A funny thing happened on the way to the Oscars in 2013. An up-for-grabs year in many categories — among them best picture, particularly between front-running contenders “Gravity” and “12 Years a Slave” — came into focus thanks to agreement among regional critics organizations.
While the early awards circuit that year had seen the New York film critics favor “American Hustle” for the top award, and the Los Angeles org deadlock on “Gravity” and “Her,” the guilds further muddied the waters down the stretch with “Hustle” winning the Screen Actors Guild’s ensemble prize, “Gravity” helmer Alfonso Cuaron taking the directors guild’s prize, and “Gravity” tying “12 Years” for the Producers Guild crown. Consensus seemed to be lacking everywhere you turned.
But on the regional circuit, “12 Years,” the eventual best picture Oscar winner, was racking up win after win. Groups from Boston, Chicago, Florida and Houston, to name but a few, lined up behind Steve McQueen’s slavery drama, just as many had the year before with Ben Affleck’s “Argo.” It was noteworthy, because consensus is crucial when it comes to the best picture Oscar; the Academy’s preferential balloting system favors films that are generally agreeable over “love it/hate it” contenders.
That kind of consensus appears to be developing among regional groups this year for “Spotlight.” Tom McCarthy’s film has claimed best picture honors from 17 critics groups, including those from Boston, Los Angeles, San Francisco, Las Vegas, Vancouver, St. Louis and Detroit, to name a handful. A distant second is George Miller’s “Mad Max: Fury Road” with eight. Only three other films — “Carol,” “Suffragette” and “Creed” — have claimed best picture honors from critics organizations.
Is the writing on the wall for Open Road’s journalism drama, or is “Spotlight” — a film about a crusading team of journalists — simply a film that inherently appeals to the media? That’s a key question in the midst of this year’s final Oscar balloting phase. Miller, by the way, is far and away the leader when it comes to director wins, having claimed 19 trophies. “Carol” helmer Todd Haynes is far behind with four.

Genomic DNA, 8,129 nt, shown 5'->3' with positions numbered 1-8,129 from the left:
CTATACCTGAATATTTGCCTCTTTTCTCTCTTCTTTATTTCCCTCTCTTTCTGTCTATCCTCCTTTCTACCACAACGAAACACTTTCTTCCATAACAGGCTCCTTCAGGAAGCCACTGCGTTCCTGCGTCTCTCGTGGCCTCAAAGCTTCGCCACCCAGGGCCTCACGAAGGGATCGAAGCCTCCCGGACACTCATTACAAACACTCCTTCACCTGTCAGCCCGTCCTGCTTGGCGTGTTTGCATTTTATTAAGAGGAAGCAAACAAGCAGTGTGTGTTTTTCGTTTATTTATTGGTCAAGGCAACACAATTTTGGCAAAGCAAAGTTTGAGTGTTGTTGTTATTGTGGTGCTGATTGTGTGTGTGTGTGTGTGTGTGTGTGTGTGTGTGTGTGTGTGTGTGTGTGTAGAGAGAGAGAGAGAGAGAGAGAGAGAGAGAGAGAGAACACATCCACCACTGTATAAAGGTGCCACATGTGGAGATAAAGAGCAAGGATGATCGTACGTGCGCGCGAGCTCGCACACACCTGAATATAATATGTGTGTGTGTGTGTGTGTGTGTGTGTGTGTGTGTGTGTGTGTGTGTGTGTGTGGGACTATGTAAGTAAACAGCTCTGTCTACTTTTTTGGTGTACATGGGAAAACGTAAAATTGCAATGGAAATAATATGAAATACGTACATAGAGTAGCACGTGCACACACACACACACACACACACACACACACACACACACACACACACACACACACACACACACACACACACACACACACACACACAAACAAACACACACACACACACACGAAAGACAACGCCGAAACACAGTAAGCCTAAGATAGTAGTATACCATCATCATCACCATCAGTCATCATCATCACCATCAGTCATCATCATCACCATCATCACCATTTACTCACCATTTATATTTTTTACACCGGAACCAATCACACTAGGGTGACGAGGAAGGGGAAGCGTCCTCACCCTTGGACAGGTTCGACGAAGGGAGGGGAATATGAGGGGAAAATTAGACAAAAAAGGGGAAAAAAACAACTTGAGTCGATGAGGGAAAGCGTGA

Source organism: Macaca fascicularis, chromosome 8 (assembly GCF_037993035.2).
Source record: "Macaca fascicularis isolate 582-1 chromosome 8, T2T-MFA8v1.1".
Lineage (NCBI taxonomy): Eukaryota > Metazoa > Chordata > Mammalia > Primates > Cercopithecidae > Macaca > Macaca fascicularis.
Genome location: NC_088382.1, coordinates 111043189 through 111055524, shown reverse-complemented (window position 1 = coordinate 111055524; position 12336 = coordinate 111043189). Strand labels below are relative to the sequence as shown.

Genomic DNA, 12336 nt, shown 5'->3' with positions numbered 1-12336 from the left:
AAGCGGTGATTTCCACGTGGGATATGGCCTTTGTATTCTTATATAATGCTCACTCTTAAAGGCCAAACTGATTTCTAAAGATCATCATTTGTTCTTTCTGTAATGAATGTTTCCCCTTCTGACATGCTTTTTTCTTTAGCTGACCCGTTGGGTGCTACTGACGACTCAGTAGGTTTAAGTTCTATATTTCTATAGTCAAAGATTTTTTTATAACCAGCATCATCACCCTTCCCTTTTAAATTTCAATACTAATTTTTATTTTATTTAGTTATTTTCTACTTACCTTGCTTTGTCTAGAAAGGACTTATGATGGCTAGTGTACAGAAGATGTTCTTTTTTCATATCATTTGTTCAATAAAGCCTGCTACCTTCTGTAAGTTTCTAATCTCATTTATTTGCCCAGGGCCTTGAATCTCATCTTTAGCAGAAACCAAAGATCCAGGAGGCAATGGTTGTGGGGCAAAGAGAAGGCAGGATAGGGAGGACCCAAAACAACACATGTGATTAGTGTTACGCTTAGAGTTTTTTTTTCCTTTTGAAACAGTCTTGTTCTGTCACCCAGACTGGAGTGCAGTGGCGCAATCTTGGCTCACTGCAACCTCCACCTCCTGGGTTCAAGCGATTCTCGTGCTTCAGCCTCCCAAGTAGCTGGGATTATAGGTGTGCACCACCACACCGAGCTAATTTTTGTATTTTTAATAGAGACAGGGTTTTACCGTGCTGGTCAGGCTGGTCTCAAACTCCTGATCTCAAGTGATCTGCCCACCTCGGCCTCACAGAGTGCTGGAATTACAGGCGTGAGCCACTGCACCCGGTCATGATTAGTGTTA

Meanwhile, “The Revenant” star Leonardo DiCaprio has remained in front of “Steve Jobs’ ” Michael Fassbender 11 to six for actor wins, while “Room’s” Brie Larson continues to dominate “Brooklyn’s” Saoirse Ronan in the lead actress arena, 16 to six.
In the supporting ranks, Sylvester Stallone’s Rocky Balboa encore in “Creed” is ahead of “Bridge of Spies” star Mark Rylance nine to six, while somewhat surprisingly, Alicia Vikander has left all other supporting actress contenders in the dust, with 13 wins. (Surprising because they’ve all come for her “Ex Machina” performance rather than her Oscar-tipped work in “The Danish Girl,” which has received just one win, from the Detroit critics.) “Clouds of Sils Maria’s” Kristen Stewart is next in line with four wins.
And if you’re curious about screenplay totals, “Spotlight” is dominating the original field, while “The Martian” and “Room” remain neck-and-neck in the adapted race.
This is merely data, however. The mantra to keep in mind is “critics don’t vote for Oscars.” Not only that, they find themselves weighing in during an entirely different time frame than Academy members, many of whom likely received their ballot alongside 2016’s first issue of Variety after returning from holiday vacation.
Other clues are on the way, such as the next wave of guild and industry nominations (both the art directors and producers announce today with the costume designers on Thursday and the British academy on Friday). But if you have a mind to predict the 2015 best picture Oscar victor now that the year has officially drawn to a close, “Spotlight” wouldn’t be a bad bet.